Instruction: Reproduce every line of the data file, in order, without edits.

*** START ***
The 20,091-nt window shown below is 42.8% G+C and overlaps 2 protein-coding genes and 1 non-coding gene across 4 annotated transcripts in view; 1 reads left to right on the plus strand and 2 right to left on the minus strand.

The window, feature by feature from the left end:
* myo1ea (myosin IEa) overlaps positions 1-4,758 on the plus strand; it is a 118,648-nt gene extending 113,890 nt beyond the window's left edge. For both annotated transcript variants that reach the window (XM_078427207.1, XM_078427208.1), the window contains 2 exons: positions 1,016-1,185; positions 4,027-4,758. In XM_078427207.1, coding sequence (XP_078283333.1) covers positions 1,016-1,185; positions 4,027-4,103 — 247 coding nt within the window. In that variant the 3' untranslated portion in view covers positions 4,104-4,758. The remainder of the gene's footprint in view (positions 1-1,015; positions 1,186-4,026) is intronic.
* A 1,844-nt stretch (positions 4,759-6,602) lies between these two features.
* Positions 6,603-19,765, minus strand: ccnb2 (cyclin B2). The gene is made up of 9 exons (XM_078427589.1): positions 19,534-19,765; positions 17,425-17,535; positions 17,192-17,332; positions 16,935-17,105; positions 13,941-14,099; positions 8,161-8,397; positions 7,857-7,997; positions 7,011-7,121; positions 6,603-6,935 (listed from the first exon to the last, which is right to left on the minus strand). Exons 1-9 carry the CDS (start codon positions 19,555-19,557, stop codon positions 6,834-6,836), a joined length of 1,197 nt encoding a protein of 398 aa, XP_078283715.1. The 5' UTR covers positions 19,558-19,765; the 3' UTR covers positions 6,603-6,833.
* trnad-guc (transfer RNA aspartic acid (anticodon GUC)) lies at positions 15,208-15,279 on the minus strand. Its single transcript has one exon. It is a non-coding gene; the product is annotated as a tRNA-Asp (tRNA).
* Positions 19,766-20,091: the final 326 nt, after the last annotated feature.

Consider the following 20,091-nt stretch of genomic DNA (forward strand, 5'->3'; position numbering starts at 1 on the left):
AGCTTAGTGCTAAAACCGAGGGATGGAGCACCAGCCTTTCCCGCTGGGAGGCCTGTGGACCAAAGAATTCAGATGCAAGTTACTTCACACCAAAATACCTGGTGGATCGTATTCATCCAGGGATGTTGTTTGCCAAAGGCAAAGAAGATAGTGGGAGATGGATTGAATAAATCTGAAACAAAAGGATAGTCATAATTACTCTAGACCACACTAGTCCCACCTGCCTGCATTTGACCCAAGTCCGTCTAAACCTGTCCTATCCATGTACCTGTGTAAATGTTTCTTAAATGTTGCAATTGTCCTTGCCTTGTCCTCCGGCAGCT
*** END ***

The 20,091-nt window shown below is 42.8% G+C and overlaps 2 protein-coding genes and 1 non-coding gene across 4 annotated transcripts in view; 1 reads left to right on the plus strand and 2 right to left on the minus strand.

The window, feature by feature from the left end:
* myo1ea (myosin IEa) overlaps positions 1-4,758 on the plus strand; it is a 118,648-nt gene extending 113,890 nt beyond the window's left edge. For both annotated transcript variants that reach the window (XM_078427207.1, XM_078427208.1), the window contains 2 exons: positions 1,016-1,185; positions 4,027-4,758. In XM_078427207.1, coding sequence (XP_078283333.1) covers positions 1,016-1,185; positions 4,027-4,103 — 247 coding nt within the window. In that variant the 3' untranslated portion in view covers positions 4,104-4,758. The remainder of the gene's footprint in view (positions 1-1,015; positions 1,186-4,026) is intronic.
* A 1,844-nt stretch (positions 4,759-6,602) lies between these two features.
* Positions 6,603-19,765, minus strand: ccnb2 (cyclin B2). The gene is made up of 9 exons (XM_078427589.1): positions 19,534-19,765; positions 17,425-17,535; positions 17,192-17,332; positions 16,935-17,105; positions 13,941-14,099; positions 8,161-8,397; positions 7,857-7,997; positions 7,011-7,121; positions 6,603-6,935 (listed from the first exon to the last, which is right to left on the minus strand). Exons 1-9 carry the CDS (start codon positions 19,555-19,557, stop codon positions 6,834-6,836), a joined length of 1,197 nt encoding a protein of 398 aa, XP_078283715.1. The 5' UTR covers positions 19,558-19,765; the 3' UTR covers positions 6,603-6,833.
* trnad-guc (transfer RNA aspartic acid (anticodon GUC)) lies at positions 15,208-15,279 on the minus strand. Its single transcript has one exon. It is a non-coding gene; the product is annotated as a tRNA-Asp (tRNA).
* Positions 19,766-20,091: the final 326 nt, after the last annotated feature.

Consider the following 20,091-nt stretch of genomic DNA (forward strand, 5'->3'; position numbering starts at 1 on the left):
AGCTTAGTGCTAAAACCGAGGGATGGAGCACCAGCCTTTCCCGCTGGGAGGCCTGTGGACCAAAGAATTCAGATGCAAGTTACTTCACACCAAAATACCTGGTGGATCGTATTCATCCAGGGATGTTGTTTGCCAAAGGCAAAGAAGATAGTGGGAGATGGATTGAATAAATCTGAAACAAAAGGATAGTCATAATTACTCTAGACCACACTAGTCCCACCTGCCTGCATTTGACCCAAGTCCGTCTAAACCTGTCCTATCCATGTACCTGTGTAAATGTTTCTTAAATGTTGCAATTGTCCTTGCCTTGTCCTCCGGCAGCT